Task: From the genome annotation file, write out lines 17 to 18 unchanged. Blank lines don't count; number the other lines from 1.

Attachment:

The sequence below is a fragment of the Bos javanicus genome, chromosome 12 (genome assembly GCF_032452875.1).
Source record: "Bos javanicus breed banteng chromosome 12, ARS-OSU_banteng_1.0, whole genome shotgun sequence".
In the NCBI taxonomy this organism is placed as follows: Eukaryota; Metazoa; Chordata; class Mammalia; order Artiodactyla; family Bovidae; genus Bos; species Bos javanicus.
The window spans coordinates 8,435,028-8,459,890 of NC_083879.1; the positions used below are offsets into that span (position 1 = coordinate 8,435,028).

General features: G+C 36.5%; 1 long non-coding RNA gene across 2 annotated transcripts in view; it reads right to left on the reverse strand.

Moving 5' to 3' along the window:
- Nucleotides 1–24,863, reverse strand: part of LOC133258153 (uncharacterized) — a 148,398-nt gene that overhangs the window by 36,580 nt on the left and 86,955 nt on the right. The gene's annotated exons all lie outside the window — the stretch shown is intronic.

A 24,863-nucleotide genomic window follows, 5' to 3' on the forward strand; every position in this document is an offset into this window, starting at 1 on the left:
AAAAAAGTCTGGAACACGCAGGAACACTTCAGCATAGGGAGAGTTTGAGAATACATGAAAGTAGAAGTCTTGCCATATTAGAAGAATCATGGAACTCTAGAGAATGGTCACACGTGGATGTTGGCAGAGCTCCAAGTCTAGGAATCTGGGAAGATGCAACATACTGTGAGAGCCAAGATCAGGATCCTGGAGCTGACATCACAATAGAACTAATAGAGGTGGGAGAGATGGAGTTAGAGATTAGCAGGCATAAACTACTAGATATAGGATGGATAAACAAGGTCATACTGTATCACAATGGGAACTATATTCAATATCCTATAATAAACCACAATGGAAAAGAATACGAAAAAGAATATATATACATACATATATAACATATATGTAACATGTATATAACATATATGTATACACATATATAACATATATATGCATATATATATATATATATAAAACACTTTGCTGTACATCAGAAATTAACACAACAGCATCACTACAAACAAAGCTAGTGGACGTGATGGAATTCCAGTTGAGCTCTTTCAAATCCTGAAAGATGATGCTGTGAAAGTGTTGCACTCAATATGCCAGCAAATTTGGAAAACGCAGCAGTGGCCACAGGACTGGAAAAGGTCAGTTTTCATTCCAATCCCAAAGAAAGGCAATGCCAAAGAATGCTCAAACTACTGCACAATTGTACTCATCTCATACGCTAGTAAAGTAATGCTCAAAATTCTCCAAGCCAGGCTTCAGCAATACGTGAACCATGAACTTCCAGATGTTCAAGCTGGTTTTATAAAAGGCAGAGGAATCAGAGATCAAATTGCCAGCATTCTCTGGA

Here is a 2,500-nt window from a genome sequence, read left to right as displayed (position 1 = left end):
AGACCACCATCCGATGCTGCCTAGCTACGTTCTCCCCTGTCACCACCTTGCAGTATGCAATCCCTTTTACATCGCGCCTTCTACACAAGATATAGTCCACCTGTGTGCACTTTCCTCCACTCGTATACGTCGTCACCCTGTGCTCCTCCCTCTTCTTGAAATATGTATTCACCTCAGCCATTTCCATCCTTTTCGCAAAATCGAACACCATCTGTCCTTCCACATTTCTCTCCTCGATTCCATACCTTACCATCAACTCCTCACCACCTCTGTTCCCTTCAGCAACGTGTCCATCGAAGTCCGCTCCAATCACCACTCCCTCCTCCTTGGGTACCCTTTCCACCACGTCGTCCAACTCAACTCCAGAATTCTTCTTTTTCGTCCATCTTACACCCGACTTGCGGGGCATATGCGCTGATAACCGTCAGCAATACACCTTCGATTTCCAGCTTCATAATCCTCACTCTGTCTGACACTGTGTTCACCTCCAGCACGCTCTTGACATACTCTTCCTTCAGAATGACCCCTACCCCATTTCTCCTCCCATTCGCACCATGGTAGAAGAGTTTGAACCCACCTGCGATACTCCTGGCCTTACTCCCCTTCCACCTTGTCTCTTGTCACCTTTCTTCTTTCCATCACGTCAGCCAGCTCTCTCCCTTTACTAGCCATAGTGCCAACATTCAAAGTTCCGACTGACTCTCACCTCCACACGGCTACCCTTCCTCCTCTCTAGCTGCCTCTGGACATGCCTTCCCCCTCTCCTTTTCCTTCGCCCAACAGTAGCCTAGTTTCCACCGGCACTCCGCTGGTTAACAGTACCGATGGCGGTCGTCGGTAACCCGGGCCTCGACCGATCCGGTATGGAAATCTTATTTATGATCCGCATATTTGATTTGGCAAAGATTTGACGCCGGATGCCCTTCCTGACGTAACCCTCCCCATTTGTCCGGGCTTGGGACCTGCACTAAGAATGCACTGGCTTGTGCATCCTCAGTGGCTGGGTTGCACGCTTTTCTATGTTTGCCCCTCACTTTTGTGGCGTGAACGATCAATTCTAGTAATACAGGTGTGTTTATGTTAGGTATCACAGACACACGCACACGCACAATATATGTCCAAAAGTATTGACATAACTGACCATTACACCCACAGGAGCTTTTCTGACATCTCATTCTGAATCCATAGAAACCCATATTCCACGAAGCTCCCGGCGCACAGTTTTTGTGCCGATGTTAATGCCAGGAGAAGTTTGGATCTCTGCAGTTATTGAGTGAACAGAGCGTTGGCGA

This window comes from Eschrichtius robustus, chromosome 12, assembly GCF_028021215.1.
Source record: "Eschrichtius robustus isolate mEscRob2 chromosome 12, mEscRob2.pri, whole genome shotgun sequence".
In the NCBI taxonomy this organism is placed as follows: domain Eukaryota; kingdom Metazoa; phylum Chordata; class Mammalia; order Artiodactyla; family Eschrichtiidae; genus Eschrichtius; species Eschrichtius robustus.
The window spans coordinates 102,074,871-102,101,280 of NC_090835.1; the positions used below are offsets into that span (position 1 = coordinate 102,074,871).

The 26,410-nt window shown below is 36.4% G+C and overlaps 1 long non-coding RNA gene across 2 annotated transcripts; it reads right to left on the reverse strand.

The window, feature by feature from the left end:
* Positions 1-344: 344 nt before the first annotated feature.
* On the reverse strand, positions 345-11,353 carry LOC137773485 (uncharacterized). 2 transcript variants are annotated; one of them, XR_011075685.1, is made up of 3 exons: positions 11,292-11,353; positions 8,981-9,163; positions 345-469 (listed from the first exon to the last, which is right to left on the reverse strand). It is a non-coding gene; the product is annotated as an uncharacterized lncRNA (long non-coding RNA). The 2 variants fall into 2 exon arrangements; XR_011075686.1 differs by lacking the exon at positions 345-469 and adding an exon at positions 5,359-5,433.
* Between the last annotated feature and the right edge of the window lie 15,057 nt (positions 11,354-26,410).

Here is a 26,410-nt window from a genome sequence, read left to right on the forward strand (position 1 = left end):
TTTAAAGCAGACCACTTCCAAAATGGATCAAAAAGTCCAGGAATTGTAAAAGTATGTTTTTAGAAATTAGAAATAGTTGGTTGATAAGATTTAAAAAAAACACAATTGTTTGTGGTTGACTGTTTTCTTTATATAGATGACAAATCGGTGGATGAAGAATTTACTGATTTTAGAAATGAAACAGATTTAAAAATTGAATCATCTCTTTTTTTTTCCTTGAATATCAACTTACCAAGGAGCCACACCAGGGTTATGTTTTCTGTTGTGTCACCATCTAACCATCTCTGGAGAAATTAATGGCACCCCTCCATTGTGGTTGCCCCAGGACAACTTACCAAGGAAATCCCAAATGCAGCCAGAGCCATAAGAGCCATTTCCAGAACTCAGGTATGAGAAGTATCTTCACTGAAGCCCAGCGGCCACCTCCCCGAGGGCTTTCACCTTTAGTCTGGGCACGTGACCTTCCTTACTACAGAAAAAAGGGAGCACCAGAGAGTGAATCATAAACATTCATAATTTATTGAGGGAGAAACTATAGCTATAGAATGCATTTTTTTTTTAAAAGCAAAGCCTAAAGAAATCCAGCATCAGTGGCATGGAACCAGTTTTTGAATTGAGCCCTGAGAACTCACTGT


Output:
The window, feature by feature from the left end:
* Positions 1-344: 344 nt before the first annotated feature.